21:25 GMT18 January 2021
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    The news follows a terror-related stabbing attack in south London on Sunday and ahead of the release during the next few months due to automatic sentencing laws of around 20 prisoners jailed for terror offences. The convicts due for early release include a man who called for terror attacks against targets in the West and against Shia Muslims.

    The UK government has expedited legislation aimed at blocking an inmate's release, citing fears he could commit repeat offences, following a deadly knife attack in south London on Sunday.

    One of the terrorist inmates, Mohammed Zahir Khan, called for a "year of fear" while posting online that there was "nothing wrong with chopping off heads of your enemies", Sky News reported on Thursday.

    Sunderland-based Khan, 42, was a shopkeeper arrested during Operation Seabee in May 2017, following comments made on Twitter and Facebook backing Daesh and supporting Islamic terrorism.

    The convict had been arrested in 2014 for similar offences, namely hatred for Shi'a Muslims and Western countries, with courts later charging him for non-terrorist offences.

    He wrote "death to Shias" on 4 December the same year, and tweeted a photo of a man holding a firearm titled "The Lone Mujahid [fighter]" later in the month.

    A day after the post, he wrote: "NOTHING wrong with chopping off heads of your enemies". 

    Khan later tweeted in early January 2017 calling for the "year of fear".

    "Welcome to the year of fear. IS will make this year the DEADLIEST EVER. Mr Kuffar [infidel] prepare for REAL WAR."

    UK Plans To Block Early Release Of Terrorist Inmates

    The new UK laws will be intorduced in Parliament next Tuesday, according to a government source cited by Sky News, with hopes that the legislation will be approved before Mr Khan's release on 27 February.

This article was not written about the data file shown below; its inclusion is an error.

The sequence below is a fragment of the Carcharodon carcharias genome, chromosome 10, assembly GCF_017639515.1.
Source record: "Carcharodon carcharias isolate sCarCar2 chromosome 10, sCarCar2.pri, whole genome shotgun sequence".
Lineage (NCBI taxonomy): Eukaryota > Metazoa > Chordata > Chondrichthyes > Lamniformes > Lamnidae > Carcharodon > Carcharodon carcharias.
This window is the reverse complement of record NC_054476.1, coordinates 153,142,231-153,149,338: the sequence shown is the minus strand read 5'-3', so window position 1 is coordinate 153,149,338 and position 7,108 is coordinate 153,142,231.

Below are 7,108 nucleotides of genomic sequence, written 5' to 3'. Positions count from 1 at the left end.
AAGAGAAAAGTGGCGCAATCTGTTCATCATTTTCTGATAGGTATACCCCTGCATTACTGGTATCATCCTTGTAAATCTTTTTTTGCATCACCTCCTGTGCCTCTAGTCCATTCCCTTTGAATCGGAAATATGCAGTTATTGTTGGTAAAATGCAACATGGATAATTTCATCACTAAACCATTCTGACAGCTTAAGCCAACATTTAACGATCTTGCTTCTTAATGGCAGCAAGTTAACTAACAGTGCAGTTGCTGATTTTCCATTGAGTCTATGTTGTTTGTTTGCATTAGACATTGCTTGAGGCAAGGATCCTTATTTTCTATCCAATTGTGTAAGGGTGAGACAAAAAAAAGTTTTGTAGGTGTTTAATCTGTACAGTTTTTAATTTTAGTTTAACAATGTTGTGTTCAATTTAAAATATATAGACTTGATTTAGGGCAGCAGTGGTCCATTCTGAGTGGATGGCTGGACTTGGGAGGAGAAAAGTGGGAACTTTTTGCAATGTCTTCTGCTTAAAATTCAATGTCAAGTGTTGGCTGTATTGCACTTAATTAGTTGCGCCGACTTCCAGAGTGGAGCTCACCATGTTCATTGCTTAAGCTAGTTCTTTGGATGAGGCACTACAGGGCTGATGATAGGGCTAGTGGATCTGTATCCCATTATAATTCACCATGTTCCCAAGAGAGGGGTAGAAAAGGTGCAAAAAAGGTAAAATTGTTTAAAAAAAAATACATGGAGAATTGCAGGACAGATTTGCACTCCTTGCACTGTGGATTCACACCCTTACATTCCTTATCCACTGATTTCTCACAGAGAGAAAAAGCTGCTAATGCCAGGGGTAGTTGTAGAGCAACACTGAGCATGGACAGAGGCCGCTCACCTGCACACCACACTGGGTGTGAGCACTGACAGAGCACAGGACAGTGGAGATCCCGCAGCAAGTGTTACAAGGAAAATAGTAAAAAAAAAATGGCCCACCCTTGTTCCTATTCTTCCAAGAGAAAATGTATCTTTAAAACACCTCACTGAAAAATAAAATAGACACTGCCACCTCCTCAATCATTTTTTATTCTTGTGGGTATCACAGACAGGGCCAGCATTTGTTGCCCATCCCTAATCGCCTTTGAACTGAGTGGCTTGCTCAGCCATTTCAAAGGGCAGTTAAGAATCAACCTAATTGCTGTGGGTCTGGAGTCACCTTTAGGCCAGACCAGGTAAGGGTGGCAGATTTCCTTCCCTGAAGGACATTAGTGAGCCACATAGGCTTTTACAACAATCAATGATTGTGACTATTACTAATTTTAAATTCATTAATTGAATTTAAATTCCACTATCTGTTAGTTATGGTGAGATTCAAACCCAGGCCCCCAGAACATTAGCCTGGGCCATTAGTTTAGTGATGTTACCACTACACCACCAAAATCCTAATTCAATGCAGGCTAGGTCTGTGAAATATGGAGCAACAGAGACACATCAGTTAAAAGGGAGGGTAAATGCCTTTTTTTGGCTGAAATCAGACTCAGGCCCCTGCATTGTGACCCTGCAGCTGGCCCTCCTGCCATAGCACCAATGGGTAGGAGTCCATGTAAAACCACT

The bill may also prevent a further five offenders from being released by March if passed.

    The news follows comments from Justice secretary Robert Buckland on Monday that the legislation would force offenders to serve two-thirds of their sentencing before being considered for release, pending evaluation by a panel of specialist psychologists and judges serving on the Parole Board.

    He said at the time: "We cannot have the situation, as we saw tragically in yesterday’s case, where an offender – a known risk to innocent members of the public – is released early by automatic process of law, without any oversight by the Parole Board.

    Mr Buckland added that the government would be "doing everything we can to protect the public" by introducing the emergency legislation to "ensure an end to terrorist offenders getting released automatically".

    The legislation is set to be passed days after Sudesh Amman, 20, stabbed two passersby in Streatham whilst wearing a fake suicide belt on Sunday, resulting in one dead and one severely injured. He was shot dead by police.

    Amman was under 24hr surveillance prior to the crimes and was jailed in December 2018 for possessing and distributing terrorist documents, but current lawe allowed his release after only serving half of his sentence.

    Speaking on roughly 3,000 monitored suspects, Neil Basu, Metropolitan Police assistant commissioner, said in a statement that authorities "simply cannot watch all of them, all the time".

    Home secretary Priti Patel also urged tougher measures on Monday to tackle the sentencing of terrorist offenders following the Sunday attack in Streatham.

    * Daesh (ISIS/ISIL/"Islamic State") is a terrorist organisation banned in Russia and other countries


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    ‘My Goal is to Be a Martyr’: What Do We Know About Sudesh Amman, the Streatham Attacker
    Twitter, Facebook, Social media, Daesh, radical islamic terrorist groups, Islamic terrorism, stabbing, terrorism
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